The ethyl acetate soluble fraction (80 g) was subjected to column chromatography (silica gel). The initial polarity of mobile phase (methanol/chloroform; 0.5:99.5) was increased up to 12:88 (methanol:chloroform) and yielded 9 subtractions (M1-M9). Subfraction M3 was subjected again to chromatography over silica gel using methanol:ethyl acetate (0.5:99.5) which resulted into the isolation of santonin (1) as yellowish powder.

Lipoxygenase Inhibition Assay

The lipoxygenase (LOX) inhibition assay was conducted by using different dilutions of the crude extracts and fractions [22 23]. Type I-B (Soybean) lipoxygenase (1.13.11.12) and linoleic acid were purchased from Sigma (St. Loius MO) and were utilized without further purification. All other chemicals used were of analytical grade. 160 ml of sodium phosphate buffer 0.1 mM (at pH 7.0) 10 ml of sample solution (for crude extract and fractions) and 20 ml of LOX solution were mixed followed by incubation for 5 min at 258 C. The biochemical reaction was initiated by the addition of 10 l linoleic acid solution and substrate and the absorption change with the formation of (9Z11E)-13S)-13- hydroperoxyoctadeca-911-dienoate was followed for 10 min. The test sample and the control were dissolved in 50% aq. ethanol. All the reactions were performed in triplicate.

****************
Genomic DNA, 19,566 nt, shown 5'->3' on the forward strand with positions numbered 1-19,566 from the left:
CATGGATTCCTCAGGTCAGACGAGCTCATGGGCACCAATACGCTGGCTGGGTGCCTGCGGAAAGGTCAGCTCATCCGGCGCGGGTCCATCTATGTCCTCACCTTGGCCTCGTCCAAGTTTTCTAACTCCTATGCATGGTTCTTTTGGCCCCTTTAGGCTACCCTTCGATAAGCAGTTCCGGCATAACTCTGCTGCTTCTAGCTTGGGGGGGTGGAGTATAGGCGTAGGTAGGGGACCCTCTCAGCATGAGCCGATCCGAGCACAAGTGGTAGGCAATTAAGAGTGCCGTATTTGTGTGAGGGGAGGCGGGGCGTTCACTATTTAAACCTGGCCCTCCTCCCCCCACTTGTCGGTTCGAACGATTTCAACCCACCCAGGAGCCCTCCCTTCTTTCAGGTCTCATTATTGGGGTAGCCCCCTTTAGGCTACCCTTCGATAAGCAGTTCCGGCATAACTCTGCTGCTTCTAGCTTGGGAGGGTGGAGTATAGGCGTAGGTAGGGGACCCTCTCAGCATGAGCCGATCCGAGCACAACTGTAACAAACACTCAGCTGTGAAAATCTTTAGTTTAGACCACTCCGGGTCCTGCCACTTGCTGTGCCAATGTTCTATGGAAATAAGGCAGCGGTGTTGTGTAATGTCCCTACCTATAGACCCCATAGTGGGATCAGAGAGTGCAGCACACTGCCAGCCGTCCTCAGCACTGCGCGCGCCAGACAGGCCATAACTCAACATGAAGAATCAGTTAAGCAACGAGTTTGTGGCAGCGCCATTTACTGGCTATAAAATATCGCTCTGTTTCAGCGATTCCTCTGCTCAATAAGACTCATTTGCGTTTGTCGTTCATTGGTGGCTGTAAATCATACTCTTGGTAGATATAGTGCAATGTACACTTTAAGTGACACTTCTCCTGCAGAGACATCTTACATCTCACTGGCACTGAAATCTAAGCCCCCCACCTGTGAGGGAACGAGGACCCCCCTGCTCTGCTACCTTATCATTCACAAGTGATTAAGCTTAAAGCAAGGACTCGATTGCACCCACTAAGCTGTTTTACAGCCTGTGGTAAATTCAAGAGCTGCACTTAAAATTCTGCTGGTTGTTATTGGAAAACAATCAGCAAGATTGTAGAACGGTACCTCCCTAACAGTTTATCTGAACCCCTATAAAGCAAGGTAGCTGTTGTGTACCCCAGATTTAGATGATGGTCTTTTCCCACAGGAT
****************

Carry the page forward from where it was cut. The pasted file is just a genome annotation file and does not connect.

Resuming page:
Baicalein was used as positive control of lipoxygenase while ethanol as negative control. The IC50 values were calculated using the EZ-Fit Enzyme Kinetics program (Perrella Scientific Inc. Amherst USA).

Table-4: NMR spectral data of santonin (1)

Urease Inhibition Assay